Functional Neuroradiology


, Volume 54, Issue 3, pp 255-260

First online:

Perfusion-weighted MR imaging in persistent hemiplegic migraine

  • Isabelle MourandAffiliated withService de Neuroradiologie, Hôpital Gui de Chauliac Email author 
  • , Nicolas Menjot de ChampfleurAffiliated withService de Neuroradiologie, Hôpital Gui de Chauliac
  • , Clarisse Carra-DallièreAffiliated withService de Neuroradiologie, Hôpital Gui de Chauliac
  • , Emmanuelle Le BarsAffiliated withService de Neuroradiologie, Hôpital Gui de Chauliac
  • , Agathe RoubertieAffiliated withService de Neuropédiatrie, Hôpital Gui de Chauliac
  • , Alain BonaféAffiliated withService de Neuroradiologie, Hôpital Gui de Chauliac
  • , Eric ThouvenotAffiliated withService de Neuroradiologie, Hôpital Gui de Chauliac

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Hemiplegic migraine is a rare type of migraine that has an aura characterized by the presence of motor weakness, which may occasionally last up to several days, and then resolve without sequela. Pathogenesis of migraine remains unclear and, recently, perfusion-weighted imaging (PWI) has provided a non-invasive method to study hemodynamic changes during acute attacks.


Two female patients were admitted in our hospital suffering from prolonged hemiparesis. In both cases, they underwent MRI examination using a 1.5 T magnet including axial diffusion-weighted and perfusion sequences. From each perfusion MRI acquisition two regions of interest were delineated on each hemisphere and, the index of flow, cerebral blood volume, mean transit time, and time to peak were recorded and asymmetry indices from each perfusion parameter were calculated.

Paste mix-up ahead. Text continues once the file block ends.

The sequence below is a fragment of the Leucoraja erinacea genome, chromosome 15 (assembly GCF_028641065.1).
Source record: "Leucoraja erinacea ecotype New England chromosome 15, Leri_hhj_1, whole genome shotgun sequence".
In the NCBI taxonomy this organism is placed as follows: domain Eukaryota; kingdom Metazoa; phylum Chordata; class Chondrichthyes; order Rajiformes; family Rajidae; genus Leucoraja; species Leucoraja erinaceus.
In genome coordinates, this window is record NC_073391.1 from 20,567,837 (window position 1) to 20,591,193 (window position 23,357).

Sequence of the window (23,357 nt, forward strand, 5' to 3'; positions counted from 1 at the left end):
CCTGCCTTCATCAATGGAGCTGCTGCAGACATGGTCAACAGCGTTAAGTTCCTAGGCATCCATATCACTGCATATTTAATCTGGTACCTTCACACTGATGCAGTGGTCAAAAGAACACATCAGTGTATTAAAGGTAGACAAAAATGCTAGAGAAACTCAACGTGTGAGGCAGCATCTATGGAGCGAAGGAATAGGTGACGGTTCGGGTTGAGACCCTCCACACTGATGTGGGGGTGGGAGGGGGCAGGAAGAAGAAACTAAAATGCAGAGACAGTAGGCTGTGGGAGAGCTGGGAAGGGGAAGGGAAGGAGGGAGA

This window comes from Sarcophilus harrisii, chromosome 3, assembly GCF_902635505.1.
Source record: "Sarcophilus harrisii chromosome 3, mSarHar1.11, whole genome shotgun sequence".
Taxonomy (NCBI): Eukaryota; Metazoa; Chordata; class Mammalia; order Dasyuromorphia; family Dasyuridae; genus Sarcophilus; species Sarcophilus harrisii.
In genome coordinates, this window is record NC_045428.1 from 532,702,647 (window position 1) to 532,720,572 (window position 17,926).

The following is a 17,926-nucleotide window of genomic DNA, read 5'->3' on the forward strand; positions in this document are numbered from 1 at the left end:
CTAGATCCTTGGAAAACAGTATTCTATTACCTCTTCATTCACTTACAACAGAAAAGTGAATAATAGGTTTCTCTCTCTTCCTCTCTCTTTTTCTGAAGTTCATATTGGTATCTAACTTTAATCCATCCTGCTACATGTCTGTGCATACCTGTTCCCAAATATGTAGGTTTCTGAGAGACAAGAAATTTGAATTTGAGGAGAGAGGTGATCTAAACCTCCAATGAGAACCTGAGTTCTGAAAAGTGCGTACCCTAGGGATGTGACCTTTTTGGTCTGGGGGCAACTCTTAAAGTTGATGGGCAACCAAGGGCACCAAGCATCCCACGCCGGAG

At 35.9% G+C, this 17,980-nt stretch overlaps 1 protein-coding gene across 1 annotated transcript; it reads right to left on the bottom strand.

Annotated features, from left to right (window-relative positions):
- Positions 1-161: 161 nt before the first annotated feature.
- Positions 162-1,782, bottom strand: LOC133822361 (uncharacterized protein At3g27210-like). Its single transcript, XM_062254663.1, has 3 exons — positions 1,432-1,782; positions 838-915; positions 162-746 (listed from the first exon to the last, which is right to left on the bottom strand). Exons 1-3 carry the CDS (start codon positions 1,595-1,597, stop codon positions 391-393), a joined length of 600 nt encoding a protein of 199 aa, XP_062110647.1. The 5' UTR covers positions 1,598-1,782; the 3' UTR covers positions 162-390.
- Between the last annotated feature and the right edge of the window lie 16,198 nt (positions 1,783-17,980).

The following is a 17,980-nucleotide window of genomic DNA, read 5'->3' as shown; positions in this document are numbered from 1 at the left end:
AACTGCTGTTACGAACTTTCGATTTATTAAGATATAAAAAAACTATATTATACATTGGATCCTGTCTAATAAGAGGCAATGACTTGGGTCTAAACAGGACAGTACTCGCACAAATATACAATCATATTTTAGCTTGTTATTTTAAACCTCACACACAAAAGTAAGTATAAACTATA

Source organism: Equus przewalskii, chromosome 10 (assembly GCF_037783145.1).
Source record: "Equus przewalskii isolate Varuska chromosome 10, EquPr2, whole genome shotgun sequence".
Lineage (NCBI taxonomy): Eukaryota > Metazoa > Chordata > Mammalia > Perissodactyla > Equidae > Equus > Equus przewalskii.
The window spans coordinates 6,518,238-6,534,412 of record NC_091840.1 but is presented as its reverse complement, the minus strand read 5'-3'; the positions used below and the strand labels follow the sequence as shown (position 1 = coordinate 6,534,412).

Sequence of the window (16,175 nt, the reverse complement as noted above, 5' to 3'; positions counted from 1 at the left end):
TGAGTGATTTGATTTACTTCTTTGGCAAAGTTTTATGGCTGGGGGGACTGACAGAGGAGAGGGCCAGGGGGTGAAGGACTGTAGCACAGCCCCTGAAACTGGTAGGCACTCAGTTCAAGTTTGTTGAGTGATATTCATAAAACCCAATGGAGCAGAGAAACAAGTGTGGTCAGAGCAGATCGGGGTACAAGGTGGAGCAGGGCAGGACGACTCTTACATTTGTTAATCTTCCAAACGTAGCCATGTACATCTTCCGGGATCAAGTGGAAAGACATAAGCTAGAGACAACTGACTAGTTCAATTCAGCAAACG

Perfusion alterations were detected during the attacks. In one case, we observed, after 3 h of left hemiparesia, hypoperfusion of the right hemisphere. In the other case, who presented a familial hemiplegic migraine attack, on the third day of a persistent aura consisting of right hemiplegia and aphasia, PWI revealed hyperperfusion of the left hemisphere. Asymmetry indices for temporal parameters (mean transit time and time to peak) were the most sensitive. These findings resolved spontaneously after the attacks without any permanent sequel or signs of cerebral ischemia on follow-up MRI.


PWI should be indicated for patients with migraine attacks accompanied by auras to assess the sequential changes in cerebral perfusion and to better understand its pathogenesis.


Hemiplegic migraine Familial hemiplegic migraine MRI Persistent aura